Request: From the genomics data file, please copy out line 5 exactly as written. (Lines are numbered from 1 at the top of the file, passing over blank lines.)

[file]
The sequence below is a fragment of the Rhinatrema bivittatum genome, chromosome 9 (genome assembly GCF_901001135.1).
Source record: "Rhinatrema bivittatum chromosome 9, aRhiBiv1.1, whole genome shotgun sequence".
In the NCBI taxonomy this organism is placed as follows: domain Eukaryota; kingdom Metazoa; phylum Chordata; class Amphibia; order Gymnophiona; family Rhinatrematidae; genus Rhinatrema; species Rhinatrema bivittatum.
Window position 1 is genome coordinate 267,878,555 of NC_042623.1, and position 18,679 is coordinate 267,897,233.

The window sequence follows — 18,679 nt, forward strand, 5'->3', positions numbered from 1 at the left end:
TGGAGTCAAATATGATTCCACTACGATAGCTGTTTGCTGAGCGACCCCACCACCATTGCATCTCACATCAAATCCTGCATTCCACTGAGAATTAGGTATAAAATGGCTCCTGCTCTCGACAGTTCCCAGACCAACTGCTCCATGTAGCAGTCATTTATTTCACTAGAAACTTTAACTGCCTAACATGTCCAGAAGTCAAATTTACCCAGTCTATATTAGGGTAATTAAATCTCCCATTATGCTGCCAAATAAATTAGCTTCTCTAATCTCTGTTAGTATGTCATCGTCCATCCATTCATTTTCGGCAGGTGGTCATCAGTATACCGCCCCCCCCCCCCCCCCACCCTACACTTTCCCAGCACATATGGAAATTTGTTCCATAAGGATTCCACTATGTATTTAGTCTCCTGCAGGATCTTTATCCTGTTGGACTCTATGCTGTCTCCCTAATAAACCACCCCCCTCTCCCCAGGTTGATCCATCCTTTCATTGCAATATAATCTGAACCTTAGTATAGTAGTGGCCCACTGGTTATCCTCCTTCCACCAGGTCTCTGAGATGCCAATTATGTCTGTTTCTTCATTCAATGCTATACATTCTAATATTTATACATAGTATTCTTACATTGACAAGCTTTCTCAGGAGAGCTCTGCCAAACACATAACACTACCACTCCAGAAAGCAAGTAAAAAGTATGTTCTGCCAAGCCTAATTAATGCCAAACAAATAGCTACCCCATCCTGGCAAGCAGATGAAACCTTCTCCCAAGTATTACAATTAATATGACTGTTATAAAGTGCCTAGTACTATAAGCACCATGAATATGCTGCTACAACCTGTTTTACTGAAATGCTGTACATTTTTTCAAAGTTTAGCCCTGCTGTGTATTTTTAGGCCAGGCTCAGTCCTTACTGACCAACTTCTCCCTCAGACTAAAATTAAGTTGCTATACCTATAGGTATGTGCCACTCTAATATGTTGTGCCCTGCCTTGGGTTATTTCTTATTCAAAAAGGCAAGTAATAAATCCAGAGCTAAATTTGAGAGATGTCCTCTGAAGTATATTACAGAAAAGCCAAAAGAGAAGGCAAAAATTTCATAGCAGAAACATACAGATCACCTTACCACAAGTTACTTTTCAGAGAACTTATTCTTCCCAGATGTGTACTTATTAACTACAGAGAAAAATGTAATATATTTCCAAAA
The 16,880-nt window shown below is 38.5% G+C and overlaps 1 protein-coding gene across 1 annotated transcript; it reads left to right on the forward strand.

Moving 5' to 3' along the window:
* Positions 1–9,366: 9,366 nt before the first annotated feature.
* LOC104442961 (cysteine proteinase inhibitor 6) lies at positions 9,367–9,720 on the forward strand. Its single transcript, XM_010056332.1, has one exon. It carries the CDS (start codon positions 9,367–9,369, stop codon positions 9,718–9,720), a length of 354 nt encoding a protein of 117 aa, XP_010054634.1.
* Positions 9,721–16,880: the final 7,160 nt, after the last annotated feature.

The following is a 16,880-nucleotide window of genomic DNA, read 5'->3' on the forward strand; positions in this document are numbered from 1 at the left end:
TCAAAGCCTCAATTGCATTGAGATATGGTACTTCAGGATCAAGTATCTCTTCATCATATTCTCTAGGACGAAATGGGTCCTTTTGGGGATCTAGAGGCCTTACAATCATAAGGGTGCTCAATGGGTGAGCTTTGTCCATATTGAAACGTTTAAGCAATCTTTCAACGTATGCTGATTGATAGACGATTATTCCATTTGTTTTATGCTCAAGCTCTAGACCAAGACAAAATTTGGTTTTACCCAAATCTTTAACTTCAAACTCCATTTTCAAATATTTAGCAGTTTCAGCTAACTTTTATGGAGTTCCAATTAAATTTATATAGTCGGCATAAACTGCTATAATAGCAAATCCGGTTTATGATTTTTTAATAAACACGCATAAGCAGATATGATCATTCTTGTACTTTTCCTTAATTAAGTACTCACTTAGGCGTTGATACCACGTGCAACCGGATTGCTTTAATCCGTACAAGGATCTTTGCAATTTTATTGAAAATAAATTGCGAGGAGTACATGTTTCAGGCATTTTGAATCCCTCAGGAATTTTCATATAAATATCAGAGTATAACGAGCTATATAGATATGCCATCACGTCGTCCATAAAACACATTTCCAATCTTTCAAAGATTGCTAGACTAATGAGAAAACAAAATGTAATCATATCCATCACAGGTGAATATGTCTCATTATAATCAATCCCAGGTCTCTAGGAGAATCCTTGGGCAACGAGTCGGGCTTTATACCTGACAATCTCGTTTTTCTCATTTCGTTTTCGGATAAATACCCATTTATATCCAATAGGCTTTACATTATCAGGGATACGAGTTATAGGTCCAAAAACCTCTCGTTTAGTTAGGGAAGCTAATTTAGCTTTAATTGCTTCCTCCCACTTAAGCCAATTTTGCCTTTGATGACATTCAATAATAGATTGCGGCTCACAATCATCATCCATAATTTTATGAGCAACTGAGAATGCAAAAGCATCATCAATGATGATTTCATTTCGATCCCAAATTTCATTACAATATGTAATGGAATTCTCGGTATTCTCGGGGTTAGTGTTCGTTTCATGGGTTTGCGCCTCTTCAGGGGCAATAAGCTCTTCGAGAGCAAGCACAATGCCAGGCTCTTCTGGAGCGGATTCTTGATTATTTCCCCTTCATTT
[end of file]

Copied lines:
The window sequence follows — 18,679 nt, forward strand, 5'->3', positions numbered from 1 at the left end: